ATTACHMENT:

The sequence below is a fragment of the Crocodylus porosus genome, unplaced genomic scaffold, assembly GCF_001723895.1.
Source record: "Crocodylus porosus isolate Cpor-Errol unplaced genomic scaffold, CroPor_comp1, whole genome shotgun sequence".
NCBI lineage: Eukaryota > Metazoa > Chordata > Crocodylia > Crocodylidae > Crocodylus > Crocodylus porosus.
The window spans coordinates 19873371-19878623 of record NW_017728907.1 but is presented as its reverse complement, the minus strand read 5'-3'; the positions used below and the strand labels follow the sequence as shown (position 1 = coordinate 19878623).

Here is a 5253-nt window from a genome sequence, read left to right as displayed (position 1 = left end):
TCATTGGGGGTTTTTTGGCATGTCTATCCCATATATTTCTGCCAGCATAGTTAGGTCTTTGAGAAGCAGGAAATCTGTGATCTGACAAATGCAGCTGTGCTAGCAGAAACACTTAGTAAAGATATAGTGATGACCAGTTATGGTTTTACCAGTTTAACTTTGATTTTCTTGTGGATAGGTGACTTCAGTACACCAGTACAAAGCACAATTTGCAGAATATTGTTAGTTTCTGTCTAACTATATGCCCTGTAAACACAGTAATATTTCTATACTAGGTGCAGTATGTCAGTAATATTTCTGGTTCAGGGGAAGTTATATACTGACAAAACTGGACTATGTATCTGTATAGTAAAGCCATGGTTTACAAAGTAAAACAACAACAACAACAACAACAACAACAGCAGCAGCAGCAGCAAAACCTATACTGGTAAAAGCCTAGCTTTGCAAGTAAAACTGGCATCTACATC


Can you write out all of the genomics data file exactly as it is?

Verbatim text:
The sequence below is a fragment of the Crocodylus porosus genome, unplaced genomic scaffold, assembly GCF_001723895.1.
Source record: "Crocodylus porosus isolate Cpor-Errol unplaced genomic scaffold, CroPor_comp1, whole genome shotgun sequence".
NCBI lineage: Eukaryota > Metazoa > Chordata > Crocodylia > Crocodylidae > Crocodylus > Crocodylus porosus.
The window spans coordinates 19873371-19878623 of record NW_017728907.1 but is presented as its reverse complement, the minus strand read 5'-3'; the positions used below and the strand labels follow the sequence as shown (position 1 = coordinate 19878623).

Here is a 5253-nt window from a genome sequence, read left to right as displayed (position 1 = left end):
TCATTGGGGGTTTTTTGGCATGTCTATCCCATATATTTCTGCCAGCATAGTTAGGTCTTTGAGAAGCAGGAAATCTGTGATCTGACAAATGCAGCTGTGCTAGCAGAAACACTTAGTAAAGATATAGTGATGACCAGTTATGGTTTTACCAGTTTAACTTTGATTTTCTTGTGGATAGGTGACTTCAGTACACCAGTACAAAGCACAATTTGCAGAATATTGTTAGTTTCTGTCTAACTATATGCCCTGTAAACACAGTAATATTTCTATACTAGGTGCAGTATGTCAGTAATATTTCTGGTTCAGGGGAAGTTATATACTGACAAAACTGGACTATGTATCTGTATAGTAAAGCCATGGTTTACAAAGTAAAACAACAACAACAACAACAACAACAACAGCAGCAGCAGCAGCAAAACCTATACTGGTAAAAGCCTAGCTTTGCAAGTAAAACTGGCATCTACATC